Manulife Financial Corp. is losing a crucial member of the executive team that has been removing risks from the insurer as it embarks on the next phase of its turnaround strategy.
The surprise announcement that Michael Bell is leaving as chief financial officer comes as a blow to Canada’s largest insurer, which has been dealt many in recent years. Analysts credit Mr. Bell, who joined Manulife in the summer of 2009, with improving the company’s risk profile and its transparency, and say he will be hard to replace.
The company surprised the market Thursday with news of Mr. Bell’s pending departure, which was buried in a press release about its fourth-quarter financial results.
Manulife lost $69-million in the final three months of 2011, compared with a year earlier profit of $1.8-billion. The loss comes as the company decided to wipe out the remaining goodwill on its books relating to its U.S. insurance operations, resulting in a $665-million charge. (Goodwill is an accounting term that tries to quantify the value of a business over and above its hard assets, including factors such as its reputation).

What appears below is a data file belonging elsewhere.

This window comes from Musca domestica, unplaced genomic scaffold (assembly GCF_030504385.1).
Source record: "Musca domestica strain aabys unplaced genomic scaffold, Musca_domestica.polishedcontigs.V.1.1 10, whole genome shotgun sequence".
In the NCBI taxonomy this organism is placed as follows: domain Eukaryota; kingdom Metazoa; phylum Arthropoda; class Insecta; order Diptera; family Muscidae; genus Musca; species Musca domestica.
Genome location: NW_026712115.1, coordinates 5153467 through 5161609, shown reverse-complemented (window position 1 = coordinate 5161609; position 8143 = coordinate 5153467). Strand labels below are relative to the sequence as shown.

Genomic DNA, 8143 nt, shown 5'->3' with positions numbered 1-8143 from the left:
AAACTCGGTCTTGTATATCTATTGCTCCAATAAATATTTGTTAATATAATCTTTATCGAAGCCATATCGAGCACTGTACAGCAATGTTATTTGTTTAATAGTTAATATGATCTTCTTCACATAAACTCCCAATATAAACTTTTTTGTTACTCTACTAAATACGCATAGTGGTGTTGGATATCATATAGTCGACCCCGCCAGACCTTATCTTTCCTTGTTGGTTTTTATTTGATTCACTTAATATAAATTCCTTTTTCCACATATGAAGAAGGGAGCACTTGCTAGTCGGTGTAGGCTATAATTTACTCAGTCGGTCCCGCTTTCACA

Mr. Bell’s decision to leave Manulife to rejoin his wife and daughter in Philadelphia comes as the insurer seeks a fresh start after a painful three years of falling interest rates and volatile markets.
Chief executive officer Don Guloien and his management team said Manulife is at the tail end of a lengthy period during which it has focused on protecting itself from interest rate and stock market declines, shrinking its riskier product lines, and shifting its focus away from insurance towards wealth management and away from mature markets towards Asia.
Mr. Guloien suggested Manulife is now looking toward new growth opportunities, including establishing a private client business in Canada that will go head-to-head with the banks in the fight for wealthy investors; and evaluating possible acquisitions in Asia.
He is also optimistic about the U.S. economy, which has seen two consecutive months in job gains and three straight quarters of accelerating GDP growth.
“That to me suggests there’s a heck of a lot of resilience in the U.S. economy,” Mr. Guloien said in an interview. “If there was a more common ground reached in Washington, after the [November]election let’s say, there’s a huge amount of cash sitting on the sidelines in both retail accounts and in terms of the balance sheets of corporations that will get put to work expanding American enterprise, and the world will be a better place for that.”
Manulife executives stressed the progress it has made protecting itself from external factors – namely interest rates and stock markets. The company has already hit its year-end 2012 target for hedging its stock market exposure, and its 2014 target for hedging its interest rate exposure.
Mr. Bell, 48, said in an interview that his decision to leave the company is “personal, not business.”